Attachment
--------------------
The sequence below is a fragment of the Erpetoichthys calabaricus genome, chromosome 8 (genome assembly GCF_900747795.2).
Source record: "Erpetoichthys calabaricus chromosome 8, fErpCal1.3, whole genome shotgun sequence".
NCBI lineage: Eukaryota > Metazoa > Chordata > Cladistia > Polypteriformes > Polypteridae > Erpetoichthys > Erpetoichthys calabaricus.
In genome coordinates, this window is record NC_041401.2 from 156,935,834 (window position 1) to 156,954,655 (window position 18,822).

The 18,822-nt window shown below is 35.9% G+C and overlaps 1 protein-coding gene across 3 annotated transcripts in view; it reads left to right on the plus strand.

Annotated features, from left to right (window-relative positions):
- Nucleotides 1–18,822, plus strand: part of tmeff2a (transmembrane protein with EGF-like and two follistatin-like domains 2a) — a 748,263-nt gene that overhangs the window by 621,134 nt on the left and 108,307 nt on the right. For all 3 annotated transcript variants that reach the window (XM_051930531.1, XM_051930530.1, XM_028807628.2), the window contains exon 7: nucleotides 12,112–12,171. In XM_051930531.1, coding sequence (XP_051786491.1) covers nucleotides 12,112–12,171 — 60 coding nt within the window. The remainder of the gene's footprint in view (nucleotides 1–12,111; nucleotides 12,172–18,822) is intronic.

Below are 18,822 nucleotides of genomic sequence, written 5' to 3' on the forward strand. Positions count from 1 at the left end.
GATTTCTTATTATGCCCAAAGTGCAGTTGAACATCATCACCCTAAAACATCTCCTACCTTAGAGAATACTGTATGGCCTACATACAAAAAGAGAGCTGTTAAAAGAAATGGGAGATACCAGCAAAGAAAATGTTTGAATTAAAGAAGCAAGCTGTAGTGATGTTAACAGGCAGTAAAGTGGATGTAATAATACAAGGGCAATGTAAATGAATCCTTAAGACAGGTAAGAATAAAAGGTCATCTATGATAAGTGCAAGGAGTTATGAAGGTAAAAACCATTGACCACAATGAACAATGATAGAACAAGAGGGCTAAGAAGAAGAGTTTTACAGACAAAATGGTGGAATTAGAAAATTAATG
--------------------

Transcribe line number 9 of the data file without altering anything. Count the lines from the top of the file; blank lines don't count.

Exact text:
GATTTCTTATTATGCCCAAAGTGCAGTTGAACATCATCACCCTAAAACATCTCCTACCTTAGAGAATACTGTATGGCCTACATACAAAAAGAGAGCTGTTAAAAGAAATGGGAGATACCAGCAAAGAAAATGTTTGAATTAAAGAAGCAAGCTGTAGTGATGTTAACAGGCAGTAAAGTGGATGTAATAATACAAGGGCAATGTAAATGAATCCTTAAGACAGGTAAGAATAAAAGGTCATCTATGATAAGTGCAAGGAGTTATGAAGGTAAAAACCATTGACCACAATGAACAATGATAGAACAAGAGGGCTAAGAAGAAGAGTTTTACAGACAAAATGGTGGAATTAGAAAATTAATG